-- Ken G., Port Republic, Md.
Martinez still is a baby; he hardly is done. He turned 21 five days after the big league season ended, and he doesn't have 200 Triple A at-bats yet. In fact, he has merely 1,184 at-bats in his professional career, and 91 came after he was brought -- read rushed -- to the big leagues last season. If not for injuries to the players on the Mets' roster, Martinez would have played the entire Triple-A season before a September callup.
Compare his experience to what Jose Reyes (1,262 at-bats in the Minor Leagues) and David Wright (1,419) had before they were promoted to the big leagues. All that said, there was no law prohibiting Martinez from performing better during his first big league tour. He didn't distinguish himself. But how many 20-year-olds do?
Reyes reached the big leagues the day before his 20th birthday. His speed and his arm allowed him to perform at higher levels than his bat did. Wright was 21 the day he became a big leaguer, and he was well-equipped to handle his situation. His agents were based in New York, and Joe McEwing, Todd Zeile and Cliff Floyd were there to big-brother him.
I didn't see the same level of support for Martinez when he arrived in May. Alex Cora was there for adult leadership, but Carlos Delgado already was gone for the year when Martinez was promoted, and Reyes was assigned to the disabled list the day Martinez was summoned. Martinez's second tour began the day Carlos Beltran was assigned to the DL.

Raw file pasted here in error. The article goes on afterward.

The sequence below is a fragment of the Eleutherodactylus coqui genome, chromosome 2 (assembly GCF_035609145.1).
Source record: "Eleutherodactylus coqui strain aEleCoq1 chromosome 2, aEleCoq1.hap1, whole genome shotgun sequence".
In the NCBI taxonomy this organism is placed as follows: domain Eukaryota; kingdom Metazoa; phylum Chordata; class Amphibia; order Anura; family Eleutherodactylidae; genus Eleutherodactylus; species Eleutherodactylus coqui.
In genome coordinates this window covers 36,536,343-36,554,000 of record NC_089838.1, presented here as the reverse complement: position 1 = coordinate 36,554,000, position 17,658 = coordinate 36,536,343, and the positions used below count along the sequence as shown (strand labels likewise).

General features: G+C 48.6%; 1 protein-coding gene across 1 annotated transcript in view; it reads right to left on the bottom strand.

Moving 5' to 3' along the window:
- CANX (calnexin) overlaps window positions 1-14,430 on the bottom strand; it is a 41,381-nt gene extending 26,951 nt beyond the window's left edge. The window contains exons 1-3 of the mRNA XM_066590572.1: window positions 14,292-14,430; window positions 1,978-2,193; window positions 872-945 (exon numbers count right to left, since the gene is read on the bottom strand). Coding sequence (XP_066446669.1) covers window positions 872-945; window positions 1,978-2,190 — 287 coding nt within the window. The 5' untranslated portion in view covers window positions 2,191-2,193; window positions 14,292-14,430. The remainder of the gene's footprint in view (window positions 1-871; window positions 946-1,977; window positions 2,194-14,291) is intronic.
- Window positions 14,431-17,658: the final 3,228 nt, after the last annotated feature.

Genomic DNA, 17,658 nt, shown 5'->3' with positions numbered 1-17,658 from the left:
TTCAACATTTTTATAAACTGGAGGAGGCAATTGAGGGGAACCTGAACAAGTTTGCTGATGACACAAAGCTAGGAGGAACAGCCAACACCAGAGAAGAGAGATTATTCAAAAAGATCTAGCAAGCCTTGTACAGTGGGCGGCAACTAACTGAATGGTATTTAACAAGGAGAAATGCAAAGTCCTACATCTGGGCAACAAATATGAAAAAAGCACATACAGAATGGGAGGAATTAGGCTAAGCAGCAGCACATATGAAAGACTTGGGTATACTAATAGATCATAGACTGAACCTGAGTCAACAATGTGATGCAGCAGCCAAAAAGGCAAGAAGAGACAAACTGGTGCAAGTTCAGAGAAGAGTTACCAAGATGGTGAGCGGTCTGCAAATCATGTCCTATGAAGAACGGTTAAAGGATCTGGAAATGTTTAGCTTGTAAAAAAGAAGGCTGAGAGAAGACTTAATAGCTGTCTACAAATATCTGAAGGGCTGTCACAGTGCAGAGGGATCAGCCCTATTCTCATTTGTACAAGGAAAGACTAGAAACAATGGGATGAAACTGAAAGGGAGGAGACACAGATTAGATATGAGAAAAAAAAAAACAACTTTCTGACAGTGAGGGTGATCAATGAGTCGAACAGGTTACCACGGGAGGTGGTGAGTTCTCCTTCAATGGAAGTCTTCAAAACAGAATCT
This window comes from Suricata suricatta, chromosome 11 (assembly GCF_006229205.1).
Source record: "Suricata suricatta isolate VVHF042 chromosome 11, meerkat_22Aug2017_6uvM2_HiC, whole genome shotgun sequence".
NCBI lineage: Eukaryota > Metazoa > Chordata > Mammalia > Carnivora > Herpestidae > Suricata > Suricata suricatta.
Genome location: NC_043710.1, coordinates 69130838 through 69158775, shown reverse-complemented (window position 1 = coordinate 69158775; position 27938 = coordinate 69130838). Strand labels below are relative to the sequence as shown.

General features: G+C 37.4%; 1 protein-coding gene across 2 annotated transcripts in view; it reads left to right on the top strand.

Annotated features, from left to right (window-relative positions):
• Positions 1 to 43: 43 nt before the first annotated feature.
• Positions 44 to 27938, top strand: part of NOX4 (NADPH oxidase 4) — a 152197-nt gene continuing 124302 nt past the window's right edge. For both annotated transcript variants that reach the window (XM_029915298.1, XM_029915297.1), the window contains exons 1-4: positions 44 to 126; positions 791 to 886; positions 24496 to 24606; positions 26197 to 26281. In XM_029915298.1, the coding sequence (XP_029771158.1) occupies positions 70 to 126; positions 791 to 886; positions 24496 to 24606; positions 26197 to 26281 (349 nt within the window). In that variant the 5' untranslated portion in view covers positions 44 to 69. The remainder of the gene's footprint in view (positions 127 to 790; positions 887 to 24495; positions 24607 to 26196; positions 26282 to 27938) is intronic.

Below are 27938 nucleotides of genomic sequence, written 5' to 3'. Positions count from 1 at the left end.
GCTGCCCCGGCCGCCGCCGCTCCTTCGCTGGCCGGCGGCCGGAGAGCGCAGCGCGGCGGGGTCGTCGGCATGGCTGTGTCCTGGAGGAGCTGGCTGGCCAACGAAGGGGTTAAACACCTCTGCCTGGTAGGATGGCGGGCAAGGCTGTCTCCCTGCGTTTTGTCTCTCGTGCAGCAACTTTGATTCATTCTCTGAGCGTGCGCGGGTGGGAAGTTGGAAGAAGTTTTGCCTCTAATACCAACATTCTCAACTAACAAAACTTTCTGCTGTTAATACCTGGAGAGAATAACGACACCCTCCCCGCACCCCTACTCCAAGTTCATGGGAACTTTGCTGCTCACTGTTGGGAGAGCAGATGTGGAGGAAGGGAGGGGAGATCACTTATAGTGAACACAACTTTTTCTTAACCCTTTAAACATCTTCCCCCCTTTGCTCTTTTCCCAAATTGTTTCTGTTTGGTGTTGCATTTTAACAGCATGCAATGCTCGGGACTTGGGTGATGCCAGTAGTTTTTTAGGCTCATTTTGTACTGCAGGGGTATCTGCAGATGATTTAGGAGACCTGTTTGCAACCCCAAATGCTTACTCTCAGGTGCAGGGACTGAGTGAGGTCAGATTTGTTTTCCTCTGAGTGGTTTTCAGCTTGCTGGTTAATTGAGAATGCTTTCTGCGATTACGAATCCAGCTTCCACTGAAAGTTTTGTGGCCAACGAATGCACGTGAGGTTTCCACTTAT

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So understand that several factors worked again Martinez. His brief history is filled with injuries, so he has the look of another Alex Escobar. But he deserves the benefit of the doubt for a while. Give him at least another 300 Triple-A at-bats.
Is Ike Davis on the 40-man roster? If not, why wouldn't the Mets add him to protect him from the Rule 5 Draft?
-- Jim E., Lisle, N.Y.
Davis was selected in the 2008 First-Year Player Draft. Players with less than three seasons in the Minor Leagues are not eligible for the Rule 5 Draft.
I see the contract talks between the Marlins and Josh Johnson broke down. What do you think it would take to get him to the Mets? This kid is a very good pitcher and would help solidify the Mets' rotation.
-- Nick P., Basking Ridge, N.J.
I'm certain the Mets are quite aware of Johnson, if for no other reason than the 7-0 record and 2.30 ERA he has produced in nine career starts against them. I don't believe they have a chance to acquire him, regardless of his contract situation. Why would the Marlins trade a pitcher of that caliber to a team in their division?
Wally Backman is the new manager of the Brooklyn Cyclones. Why not the new manager of the Mets? He has managed a few Minor League teams, and his teams have done very well. He played on a World Series champion Mets team. I just don't see how Jerry Manuel is a better candidate then Backman. Do you think that Davis could play first base this season, or would it be too soon? And finally, what do you think the team can do with Oliver Perez?
-- William M., Norwalk. Conn.